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Navigating Pothole Claims

Thursday, 19 January 2012

The latest cold snap is a reminder of just how harsh our recent winters have been and how much havoc they cause road users. The pothole menace that ice and snow leaves behind on roads and pavements can cause considerable harm to pedestrians, vehicles and their occupants.

Potholes are a consequence of both heavy road use and weather but the Highways Agency is under a statutory duty to maintain roads in England to ensure that they are safe to use. Private roads should also be maintained by their owners to ensure that they are safe and fit for purpose. Potholes can present a variety of hazards such as tripping up pedestrians or damaging vehicles that drive over them. Motorcycles, scooters and bicycles are particularly vulnerable when it comes to road defects.

In an indication of just how much damage badly maintained roads can cause, new figures show that potholes in Scotland have cost local authorities more than £1.7m in years between winter 2006/07 and 2010/11. The money was paid out in compensation to drivers whose vehicles were damaged by roads in poor condition.

While potholes are a fact of life for motorists, councils and the Highways Agency do have a duty to keep roads as safe as is reasonably possible. Normally they have policies in place to deal with the inspection and maintenance of roads and, if they can show that they have taken reasonable steps to keep the road in question safe and fit for purpose in line with those policies, they may be able to defend themselves from a claim. This defence is provided by legislation designed to protect them from the unrealistic assumption that all maintenance issues, including potholes, will be dealt with immediately. It does not leave them free to neglect road maintenance though.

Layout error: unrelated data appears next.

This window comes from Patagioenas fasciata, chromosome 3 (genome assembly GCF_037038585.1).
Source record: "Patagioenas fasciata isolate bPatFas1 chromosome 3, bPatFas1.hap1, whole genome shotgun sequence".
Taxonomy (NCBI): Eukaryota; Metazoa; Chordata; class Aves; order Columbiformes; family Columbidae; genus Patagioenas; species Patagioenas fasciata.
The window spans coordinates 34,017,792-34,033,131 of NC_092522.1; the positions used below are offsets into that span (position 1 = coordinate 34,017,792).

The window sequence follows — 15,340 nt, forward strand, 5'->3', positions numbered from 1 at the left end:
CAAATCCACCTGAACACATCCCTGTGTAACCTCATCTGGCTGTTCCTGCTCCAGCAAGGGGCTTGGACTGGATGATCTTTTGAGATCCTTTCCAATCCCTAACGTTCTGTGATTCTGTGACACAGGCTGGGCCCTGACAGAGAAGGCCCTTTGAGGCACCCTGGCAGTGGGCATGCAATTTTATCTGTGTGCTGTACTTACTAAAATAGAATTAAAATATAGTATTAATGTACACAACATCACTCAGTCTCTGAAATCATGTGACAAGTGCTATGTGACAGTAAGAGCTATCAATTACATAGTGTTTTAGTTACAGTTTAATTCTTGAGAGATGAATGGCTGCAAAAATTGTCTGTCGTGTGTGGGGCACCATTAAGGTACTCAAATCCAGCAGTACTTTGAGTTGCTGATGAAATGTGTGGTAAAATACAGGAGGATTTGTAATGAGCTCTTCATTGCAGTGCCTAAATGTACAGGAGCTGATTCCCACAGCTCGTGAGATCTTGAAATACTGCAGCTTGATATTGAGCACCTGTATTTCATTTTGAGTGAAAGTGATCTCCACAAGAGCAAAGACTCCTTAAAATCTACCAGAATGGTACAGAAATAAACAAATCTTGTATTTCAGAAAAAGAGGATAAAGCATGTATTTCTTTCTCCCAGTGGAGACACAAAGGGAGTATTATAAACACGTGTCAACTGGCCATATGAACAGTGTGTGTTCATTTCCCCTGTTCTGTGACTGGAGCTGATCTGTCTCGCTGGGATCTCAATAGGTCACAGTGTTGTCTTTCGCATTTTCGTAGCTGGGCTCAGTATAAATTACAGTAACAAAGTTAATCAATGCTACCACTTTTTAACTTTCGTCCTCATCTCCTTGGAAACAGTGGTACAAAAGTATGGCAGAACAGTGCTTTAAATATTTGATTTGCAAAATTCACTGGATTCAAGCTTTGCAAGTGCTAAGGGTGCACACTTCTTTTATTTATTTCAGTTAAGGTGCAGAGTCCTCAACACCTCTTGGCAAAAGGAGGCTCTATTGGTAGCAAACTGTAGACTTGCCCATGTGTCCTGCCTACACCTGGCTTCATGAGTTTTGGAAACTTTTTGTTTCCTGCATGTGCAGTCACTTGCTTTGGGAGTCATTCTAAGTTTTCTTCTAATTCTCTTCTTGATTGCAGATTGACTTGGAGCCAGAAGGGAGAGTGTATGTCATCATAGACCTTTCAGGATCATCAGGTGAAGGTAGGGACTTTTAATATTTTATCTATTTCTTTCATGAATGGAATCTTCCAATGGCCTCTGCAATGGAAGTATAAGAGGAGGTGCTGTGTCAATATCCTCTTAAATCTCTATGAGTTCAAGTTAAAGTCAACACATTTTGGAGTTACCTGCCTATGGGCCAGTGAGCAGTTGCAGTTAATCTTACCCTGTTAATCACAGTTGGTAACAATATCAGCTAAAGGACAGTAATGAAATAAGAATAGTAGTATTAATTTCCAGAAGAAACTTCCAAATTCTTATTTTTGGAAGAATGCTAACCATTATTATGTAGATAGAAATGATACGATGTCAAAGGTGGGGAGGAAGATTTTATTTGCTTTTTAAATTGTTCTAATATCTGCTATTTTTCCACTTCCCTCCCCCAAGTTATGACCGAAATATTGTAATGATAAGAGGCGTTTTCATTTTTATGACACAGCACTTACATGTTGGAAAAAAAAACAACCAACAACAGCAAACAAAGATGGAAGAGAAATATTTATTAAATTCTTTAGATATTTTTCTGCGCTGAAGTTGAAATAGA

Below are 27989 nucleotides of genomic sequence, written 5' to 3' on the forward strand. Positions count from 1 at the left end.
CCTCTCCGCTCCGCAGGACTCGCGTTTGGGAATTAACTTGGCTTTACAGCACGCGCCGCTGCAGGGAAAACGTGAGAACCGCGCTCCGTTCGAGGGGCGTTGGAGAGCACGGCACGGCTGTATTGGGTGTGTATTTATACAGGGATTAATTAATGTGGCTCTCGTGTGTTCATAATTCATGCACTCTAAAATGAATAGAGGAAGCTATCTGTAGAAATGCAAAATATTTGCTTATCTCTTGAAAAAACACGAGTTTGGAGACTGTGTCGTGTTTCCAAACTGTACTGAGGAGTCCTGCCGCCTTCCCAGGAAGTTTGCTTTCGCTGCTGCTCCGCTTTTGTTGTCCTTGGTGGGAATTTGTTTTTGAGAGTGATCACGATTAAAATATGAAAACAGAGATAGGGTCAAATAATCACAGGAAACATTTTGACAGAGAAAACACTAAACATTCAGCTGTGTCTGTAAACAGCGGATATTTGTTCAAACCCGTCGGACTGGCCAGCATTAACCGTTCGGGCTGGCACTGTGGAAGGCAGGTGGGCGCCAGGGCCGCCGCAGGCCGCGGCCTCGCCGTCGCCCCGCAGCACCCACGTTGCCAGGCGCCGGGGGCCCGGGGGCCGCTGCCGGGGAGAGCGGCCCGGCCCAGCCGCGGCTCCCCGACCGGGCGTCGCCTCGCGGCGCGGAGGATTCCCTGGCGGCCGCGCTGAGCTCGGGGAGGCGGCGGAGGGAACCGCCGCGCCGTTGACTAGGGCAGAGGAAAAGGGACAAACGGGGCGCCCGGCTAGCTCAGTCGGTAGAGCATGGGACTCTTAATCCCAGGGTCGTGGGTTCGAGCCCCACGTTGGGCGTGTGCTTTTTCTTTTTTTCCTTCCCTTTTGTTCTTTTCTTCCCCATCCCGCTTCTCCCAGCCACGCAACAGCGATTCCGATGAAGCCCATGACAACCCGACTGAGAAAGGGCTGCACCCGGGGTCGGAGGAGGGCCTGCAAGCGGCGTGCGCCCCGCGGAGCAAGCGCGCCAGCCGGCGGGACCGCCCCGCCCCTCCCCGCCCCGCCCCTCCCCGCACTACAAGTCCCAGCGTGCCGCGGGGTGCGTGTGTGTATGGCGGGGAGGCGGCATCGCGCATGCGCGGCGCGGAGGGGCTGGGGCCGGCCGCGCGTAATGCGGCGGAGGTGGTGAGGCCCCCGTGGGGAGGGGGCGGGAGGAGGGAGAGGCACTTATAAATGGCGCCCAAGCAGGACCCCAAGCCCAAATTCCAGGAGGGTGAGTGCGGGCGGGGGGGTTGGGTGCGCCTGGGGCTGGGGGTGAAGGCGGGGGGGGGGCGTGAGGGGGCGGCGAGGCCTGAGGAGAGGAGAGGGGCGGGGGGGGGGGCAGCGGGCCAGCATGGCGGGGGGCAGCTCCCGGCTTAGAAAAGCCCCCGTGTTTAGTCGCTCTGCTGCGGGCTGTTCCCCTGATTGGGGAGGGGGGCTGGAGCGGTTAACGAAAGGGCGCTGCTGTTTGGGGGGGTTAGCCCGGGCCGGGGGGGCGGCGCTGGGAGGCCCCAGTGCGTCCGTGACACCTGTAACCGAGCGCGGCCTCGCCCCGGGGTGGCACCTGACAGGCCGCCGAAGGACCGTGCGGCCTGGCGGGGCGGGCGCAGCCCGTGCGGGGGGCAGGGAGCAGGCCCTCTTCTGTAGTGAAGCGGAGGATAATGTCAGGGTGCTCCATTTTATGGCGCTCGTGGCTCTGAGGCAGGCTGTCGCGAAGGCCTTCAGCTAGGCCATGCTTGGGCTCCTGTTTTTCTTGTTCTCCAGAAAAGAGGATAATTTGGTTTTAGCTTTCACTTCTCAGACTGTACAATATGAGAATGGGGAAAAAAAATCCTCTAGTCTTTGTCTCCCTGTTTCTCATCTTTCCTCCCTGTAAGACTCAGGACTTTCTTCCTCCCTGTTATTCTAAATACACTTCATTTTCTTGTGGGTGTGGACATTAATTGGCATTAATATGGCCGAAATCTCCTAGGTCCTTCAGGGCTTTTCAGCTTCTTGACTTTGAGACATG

The high levels of compensation that have been paid out in Scotland show that councils have been falling short of their duty to keep roads safe and fit for purpose in line with their own policies and reasonable expectations. Clearly it is not only newly formed potholes that are catching out unwary pedestrians and motorists on public roads.

Anyone who has suffered a personal injury or damage to their vehicle from potholes, whether on private or public roads, should ensure that they receive proper legal advice. We have lawyers who are experienced in dealing with these types of cases, for more information or advice, please contact Sarah Vincent by email ( or by telephone 020 7611 4848.